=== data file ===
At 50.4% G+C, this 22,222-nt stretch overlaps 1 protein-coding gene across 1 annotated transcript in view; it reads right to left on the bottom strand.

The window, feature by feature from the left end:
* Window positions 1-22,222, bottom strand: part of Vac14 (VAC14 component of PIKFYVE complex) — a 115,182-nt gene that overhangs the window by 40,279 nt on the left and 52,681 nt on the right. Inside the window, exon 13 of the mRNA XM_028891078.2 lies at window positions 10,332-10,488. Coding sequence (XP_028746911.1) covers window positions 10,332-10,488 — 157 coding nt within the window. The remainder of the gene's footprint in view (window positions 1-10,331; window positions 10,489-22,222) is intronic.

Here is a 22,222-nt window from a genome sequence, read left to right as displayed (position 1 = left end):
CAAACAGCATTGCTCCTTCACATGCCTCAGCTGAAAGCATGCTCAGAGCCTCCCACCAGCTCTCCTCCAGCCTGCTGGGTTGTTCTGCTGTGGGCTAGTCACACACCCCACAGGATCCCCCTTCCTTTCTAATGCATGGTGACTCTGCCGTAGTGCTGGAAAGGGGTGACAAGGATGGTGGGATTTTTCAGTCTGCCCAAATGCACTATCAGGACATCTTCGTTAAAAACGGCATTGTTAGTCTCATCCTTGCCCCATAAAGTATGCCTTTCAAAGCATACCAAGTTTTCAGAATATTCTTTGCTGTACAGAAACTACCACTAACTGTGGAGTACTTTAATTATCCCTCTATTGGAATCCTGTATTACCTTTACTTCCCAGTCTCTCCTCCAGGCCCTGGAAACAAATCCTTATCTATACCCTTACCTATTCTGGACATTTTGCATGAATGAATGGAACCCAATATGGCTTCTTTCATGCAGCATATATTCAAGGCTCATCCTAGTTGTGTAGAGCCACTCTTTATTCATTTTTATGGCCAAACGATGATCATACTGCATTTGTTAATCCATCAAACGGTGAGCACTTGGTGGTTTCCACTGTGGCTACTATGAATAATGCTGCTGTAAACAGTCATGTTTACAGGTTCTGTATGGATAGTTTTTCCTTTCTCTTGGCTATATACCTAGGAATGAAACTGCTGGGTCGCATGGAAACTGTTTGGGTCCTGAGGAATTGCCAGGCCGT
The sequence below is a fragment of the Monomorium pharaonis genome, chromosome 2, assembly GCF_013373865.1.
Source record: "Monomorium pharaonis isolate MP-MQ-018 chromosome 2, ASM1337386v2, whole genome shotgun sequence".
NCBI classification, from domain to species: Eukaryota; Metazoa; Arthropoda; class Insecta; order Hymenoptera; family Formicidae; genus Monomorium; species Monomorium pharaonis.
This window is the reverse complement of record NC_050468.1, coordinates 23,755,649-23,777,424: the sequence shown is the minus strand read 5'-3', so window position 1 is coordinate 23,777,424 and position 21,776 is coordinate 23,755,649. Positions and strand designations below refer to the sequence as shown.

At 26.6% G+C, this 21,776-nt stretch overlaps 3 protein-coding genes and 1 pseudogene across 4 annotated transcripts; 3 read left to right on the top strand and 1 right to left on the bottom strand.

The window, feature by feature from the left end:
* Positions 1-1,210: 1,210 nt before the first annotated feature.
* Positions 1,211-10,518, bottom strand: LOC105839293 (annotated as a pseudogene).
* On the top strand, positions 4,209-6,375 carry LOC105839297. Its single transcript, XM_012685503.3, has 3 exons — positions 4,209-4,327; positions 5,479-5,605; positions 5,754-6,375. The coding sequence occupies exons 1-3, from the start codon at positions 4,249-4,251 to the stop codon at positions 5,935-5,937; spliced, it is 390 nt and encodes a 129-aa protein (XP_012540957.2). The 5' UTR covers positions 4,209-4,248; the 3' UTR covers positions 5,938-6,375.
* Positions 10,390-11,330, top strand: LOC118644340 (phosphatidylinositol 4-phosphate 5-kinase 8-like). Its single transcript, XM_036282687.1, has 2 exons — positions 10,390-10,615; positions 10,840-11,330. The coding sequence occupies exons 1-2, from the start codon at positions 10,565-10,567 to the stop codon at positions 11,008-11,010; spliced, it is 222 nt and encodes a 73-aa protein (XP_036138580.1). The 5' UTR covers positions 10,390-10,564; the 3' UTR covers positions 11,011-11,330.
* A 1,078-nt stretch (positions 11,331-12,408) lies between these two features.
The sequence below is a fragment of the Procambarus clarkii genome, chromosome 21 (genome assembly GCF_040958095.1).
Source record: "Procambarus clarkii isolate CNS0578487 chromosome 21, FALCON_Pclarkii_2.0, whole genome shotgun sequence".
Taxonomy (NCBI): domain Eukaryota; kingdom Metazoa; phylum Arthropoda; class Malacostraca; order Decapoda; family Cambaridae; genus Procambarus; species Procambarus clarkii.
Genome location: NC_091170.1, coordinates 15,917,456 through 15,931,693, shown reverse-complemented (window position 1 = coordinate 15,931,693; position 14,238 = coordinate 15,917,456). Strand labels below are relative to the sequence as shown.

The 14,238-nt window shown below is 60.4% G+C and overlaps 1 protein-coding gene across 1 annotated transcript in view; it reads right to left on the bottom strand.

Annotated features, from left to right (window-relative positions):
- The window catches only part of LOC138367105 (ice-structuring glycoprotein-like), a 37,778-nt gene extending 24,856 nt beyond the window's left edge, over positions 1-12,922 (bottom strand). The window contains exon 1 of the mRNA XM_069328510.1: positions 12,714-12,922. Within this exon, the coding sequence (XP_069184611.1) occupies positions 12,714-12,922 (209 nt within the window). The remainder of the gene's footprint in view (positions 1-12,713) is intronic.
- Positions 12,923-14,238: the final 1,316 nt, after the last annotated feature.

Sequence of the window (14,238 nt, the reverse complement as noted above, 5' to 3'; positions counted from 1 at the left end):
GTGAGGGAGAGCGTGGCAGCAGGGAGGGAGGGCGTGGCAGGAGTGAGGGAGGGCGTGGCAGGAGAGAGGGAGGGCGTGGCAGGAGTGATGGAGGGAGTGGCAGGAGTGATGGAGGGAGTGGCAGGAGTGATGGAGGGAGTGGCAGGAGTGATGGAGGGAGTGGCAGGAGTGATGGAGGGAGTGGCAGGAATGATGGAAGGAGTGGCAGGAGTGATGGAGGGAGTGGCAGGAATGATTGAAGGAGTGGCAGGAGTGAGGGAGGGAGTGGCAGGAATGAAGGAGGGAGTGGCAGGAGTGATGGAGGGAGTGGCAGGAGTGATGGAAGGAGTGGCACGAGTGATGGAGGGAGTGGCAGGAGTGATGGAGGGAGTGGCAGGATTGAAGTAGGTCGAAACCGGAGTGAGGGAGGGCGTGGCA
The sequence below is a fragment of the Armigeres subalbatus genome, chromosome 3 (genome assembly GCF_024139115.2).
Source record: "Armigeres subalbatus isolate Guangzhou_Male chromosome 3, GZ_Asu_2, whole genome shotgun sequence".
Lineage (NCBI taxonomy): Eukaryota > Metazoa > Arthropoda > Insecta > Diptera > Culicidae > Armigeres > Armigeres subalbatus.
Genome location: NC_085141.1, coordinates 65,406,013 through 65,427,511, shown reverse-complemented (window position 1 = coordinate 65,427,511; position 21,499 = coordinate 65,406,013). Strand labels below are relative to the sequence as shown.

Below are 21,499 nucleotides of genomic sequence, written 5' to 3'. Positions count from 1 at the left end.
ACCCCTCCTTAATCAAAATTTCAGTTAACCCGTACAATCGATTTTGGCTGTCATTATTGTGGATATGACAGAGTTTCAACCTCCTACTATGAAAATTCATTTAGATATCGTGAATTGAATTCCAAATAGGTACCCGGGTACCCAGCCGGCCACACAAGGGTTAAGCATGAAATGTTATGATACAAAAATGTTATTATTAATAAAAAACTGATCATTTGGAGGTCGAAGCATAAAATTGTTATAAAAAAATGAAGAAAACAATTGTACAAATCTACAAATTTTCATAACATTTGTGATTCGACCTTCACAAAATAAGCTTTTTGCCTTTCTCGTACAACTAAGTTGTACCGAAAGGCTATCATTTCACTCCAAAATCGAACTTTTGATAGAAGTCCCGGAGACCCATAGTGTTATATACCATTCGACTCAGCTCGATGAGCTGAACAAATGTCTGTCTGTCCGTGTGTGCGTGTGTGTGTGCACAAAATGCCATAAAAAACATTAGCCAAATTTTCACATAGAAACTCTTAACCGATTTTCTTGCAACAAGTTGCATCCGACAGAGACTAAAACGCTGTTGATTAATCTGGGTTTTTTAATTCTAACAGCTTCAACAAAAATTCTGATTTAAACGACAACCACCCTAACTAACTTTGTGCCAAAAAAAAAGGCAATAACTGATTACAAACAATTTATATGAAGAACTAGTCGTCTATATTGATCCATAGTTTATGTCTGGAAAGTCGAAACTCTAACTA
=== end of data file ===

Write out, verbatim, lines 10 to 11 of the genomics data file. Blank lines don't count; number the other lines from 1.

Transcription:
At 26.6% G+C, this 21,776-nt stretch overlaps 3 protein-coding genes and 1 pseudogene across 4 annotated transcripts; 3 read left to right on the top strand and 1 right to left on the bottom strand.

The window, feature by feature from the left end: